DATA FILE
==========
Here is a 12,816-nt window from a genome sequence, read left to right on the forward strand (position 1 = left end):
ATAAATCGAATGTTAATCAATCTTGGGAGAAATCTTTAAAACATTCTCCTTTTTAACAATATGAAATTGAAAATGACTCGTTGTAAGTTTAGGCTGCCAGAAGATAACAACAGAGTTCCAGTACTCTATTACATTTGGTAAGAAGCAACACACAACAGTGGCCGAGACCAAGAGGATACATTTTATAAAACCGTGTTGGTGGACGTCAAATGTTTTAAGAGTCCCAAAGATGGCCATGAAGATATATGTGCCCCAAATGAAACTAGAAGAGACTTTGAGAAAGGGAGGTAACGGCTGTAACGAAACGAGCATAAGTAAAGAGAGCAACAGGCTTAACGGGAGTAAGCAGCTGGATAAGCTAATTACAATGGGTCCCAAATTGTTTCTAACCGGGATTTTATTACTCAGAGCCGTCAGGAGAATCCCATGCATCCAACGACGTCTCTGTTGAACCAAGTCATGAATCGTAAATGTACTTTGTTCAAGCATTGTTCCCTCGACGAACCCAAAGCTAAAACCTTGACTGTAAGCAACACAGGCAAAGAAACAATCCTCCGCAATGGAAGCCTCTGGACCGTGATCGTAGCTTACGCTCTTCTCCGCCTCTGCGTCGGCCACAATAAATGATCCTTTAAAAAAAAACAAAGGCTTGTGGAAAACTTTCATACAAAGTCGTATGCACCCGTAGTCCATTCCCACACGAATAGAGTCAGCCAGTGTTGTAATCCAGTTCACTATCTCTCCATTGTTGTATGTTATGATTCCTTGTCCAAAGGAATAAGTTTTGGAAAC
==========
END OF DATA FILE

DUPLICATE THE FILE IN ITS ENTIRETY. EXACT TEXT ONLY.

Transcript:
Here is a 12,816-nt window from a genome sequence, read left to right on the forward strand (position 1 = left end):
ATAAATCGAATGTTAATCAATCTTGGGAGAAATCTTTAAAACATTCTCCTTTTTAACAATATGAAATTGAAAATGACTCGTTGTAAGTTTAGGCTGCCAGAAGATAACAACAGAGTTCCAGTACTCTATTACATTTGGTAAGAAGCAACACACAACAGTGGCCGAGACCAAGAGGATACATTTTATAAAACCGTGTTGGTGGACGTCAAATGTTTTAAGAGTCCCAAAGATGGCCATGAAGATATATGTGCCCCAAATGAAACTAGAAGAGACTTTGAGAAAGGGAGGTAACGGCTGTAACGAAACGAGCATAAGTAAAGAGAGCAACAGGCTTAACGGGAGTAAGCAGCTGGATAAGCTAATTACAATGGGTCCCAAATTGTTTCTAACCGGGATTTTATTACTCAGAGCCGTCAGGAGAATCCCATGCATCCAACGACGTCTCTGTTGAACCAAGTCATGAATCGTAAATGTACTTTGTTCAAGCATTGTTCCCTCGACGAACCCAAAGCTAAAACCTTGACTGTAAGCAACACAGGCAAAGAAACAATCCTCCGCAATGGAAGCCTCTGGACCGTGATCGTAGCTTACGCTCTTCTCCGCCTCTGCGTCGGCCACAATAAATGATCCTTTAAAAAAAAACAAAGGCTTGTGGAAAACTTTCATACAAAGTCGTATGCACCCGTAGTCCATTCCCACACGAATAGAGTCAGCCAGTGTTGTAATCCAGTTCACTATCTCTCCATTGTTGTATGTTATGATTCCTTGTCCAAAGGAATAAGTTTTGGAAAC